Assessing the preservation of cytosine methylation in ancient DNA from five prehistoric Native American populations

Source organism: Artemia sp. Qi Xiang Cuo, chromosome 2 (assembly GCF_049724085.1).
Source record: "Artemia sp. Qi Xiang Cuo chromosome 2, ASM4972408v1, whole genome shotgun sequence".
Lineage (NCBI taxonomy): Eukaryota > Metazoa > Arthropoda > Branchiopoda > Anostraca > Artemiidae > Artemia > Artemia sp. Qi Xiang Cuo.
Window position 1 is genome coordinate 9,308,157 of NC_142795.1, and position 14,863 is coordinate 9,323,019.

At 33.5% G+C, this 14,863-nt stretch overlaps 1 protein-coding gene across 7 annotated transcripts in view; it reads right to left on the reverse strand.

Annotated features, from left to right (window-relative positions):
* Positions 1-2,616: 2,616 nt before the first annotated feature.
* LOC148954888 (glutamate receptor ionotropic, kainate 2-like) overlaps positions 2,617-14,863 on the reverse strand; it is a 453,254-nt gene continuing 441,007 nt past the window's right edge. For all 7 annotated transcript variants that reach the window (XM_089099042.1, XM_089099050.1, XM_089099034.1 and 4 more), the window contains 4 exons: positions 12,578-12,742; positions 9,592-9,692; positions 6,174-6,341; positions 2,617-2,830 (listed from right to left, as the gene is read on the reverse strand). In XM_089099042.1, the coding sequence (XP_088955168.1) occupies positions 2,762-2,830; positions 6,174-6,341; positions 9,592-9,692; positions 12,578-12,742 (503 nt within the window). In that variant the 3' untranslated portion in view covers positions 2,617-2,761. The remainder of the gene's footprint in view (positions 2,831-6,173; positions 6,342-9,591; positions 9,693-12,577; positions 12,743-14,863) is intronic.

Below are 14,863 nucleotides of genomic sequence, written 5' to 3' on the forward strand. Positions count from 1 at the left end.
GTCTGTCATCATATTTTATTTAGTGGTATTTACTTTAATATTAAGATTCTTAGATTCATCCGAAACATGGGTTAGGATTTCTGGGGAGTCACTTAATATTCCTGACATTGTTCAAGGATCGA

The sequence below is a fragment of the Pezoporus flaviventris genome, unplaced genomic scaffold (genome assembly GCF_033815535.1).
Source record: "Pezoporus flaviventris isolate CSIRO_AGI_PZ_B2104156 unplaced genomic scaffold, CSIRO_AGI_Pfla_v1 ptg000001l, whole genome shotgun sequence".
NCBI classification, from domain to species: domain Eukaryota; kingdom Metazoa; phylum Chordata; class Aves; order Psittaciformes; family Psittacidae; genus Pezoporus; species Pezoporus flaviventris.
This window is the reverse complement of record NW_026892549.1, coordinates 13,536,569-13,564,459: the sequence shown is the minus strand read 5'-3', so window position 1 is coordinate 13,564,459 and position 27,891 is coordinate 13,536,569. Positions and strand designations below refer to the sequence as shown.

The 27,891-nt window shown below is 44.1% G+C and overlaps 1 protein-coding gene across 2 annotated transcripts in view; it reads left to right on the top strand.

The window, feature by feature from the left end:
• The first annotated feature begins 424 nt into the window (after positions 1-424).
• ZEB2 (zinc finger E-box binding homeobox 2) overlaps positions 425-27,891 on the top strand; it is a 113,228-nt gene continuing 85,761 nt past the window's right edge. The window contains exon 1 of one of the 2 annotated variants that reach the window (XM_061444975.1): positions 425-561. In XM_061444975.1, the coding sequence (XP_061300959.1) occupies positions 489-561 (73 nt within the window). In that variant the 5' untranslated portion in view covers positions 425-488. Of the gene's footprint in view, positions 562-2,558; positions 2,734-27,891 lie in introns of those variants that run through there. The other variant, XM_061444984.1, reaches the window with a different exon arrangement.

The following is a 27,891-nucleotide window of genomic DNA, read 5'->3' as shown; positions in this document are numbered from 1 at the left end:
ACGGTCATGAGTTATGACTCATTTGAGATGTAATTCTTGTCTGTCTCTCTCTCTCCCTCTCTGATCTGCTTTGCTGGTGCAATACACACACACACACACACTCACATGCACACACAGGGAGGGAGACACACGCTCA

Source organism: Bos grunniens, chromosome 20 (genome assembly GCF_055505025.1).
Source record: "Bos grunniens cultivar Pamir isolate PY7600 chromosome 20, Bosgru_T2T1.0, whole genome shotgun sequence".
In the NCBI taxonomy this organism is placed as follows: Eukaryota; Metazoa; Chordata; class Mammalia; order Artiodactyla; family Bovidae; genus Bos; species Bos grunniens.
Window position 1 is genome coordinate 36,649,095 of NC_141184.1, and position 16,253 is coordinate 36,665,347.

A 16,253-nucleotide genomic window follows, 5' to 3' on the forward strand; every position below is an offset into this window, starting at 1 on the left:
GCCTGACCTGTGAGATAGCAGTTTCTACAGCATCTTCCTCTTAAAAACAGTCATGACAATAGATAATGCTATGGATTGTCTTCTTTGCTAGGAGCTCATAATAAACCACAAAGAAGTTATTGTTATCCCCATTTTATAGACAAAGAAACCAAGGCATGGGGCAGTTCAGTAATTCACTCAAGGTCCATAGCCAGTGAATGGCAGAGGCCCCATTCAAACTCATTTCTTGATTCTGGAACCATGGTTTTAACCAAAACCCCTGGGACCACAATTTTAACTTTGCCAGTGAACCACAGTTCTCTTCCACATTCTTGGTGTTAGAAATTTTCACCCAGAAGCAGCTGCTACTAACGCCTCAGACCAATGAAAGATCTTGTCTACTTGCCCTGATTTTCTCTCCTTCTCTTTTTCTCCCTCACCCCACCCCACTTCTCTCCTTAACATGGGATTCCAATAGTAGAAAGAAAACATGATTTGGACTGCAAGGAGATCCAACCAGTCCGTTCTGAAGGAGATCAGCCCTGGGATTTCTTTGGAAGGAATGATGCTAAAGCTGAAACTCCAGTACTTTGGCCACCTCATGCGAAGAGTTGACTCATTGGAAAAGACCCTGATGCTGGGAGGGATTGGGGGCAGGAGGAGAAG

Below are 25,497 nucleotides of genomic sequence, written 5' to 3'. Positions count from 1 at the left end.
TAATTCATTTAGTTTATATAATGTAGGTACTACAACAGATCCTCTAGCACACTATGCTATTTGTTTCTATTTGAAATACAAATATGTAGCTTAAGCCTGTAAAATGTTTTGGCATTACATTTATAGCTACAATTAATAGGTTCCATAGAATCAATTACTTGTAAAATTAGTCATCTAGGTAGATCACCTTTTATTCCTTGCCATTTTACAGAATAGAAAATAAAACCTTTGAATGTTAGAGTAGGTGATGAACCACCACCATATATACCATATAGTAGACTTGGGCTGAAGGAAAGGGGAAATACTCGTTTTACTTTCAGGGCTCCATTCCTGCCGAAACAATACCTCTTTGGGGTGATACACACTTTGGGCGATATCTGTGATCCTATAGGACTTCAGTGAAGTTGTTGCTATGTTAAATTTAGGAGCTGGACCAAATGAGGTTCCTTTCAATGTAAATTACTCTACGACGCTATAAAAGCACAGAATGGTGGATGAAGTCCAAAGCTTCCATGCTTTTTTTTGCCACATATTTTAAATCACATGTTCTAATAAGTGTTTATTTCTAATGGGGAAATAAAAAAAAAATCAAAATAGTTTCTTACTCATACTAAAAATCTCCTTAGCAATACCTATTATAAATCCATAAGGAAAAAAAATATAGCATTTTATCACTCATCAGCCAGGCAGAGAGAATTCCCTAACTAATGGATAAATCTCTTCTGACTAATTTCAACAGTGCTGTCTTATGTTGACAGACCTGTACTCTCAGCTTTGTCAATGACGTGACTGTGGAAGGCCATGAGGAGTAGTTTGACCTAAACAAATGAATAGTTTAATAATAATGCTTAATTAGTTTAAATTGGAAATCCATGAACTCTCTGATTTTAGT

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Cytosine methylation of CpG dinucleotides is an important epigenetic mark that regulates gene expression in humans. While methylation patterns in extant populations have been widely studied, few studies have attempted to analyze methylation in ancient DNA. Indeed, it was only recently shown that methyl groups can be preserved in ancient DNA. However, it is unknown how often methylation patterns can be recovered from ancient samples with preserved nuclear DNA. If they are frequently preserved, it may ultimately be possible to infer patterns of gene activity at the population level in ancient times. In this study, I assessed the preservation of cytosine methylation in ancient DNA from the remains of 30 prehistoric Native Americans from California, Illinois, Kentucky, and Mexico. These samples were previously shown to contain endogenous mitochondrial and nuclear DNA. I analyzed the cytosine methylation states of CpG-rich retrotransposons, which are epigenetically inactivated by cytosine methylation in humans. Unmethylated cytosines were converted to uracils by treatment with sodium bisulfite. Bisulfite products were pyrosequenced, and C-to-T conversions at potentially methylated CpG dinucleotides were quantified. I found that cytosine methylation is readily recoverable from human remains with preserved nuclear DNA from various localities over the time depth tested (~6000 years). This study presents the first direct evidence of cytosine methylation in ancient human remains, and suggests that it may be possible to analyze patterns of gene activity in ancient populations.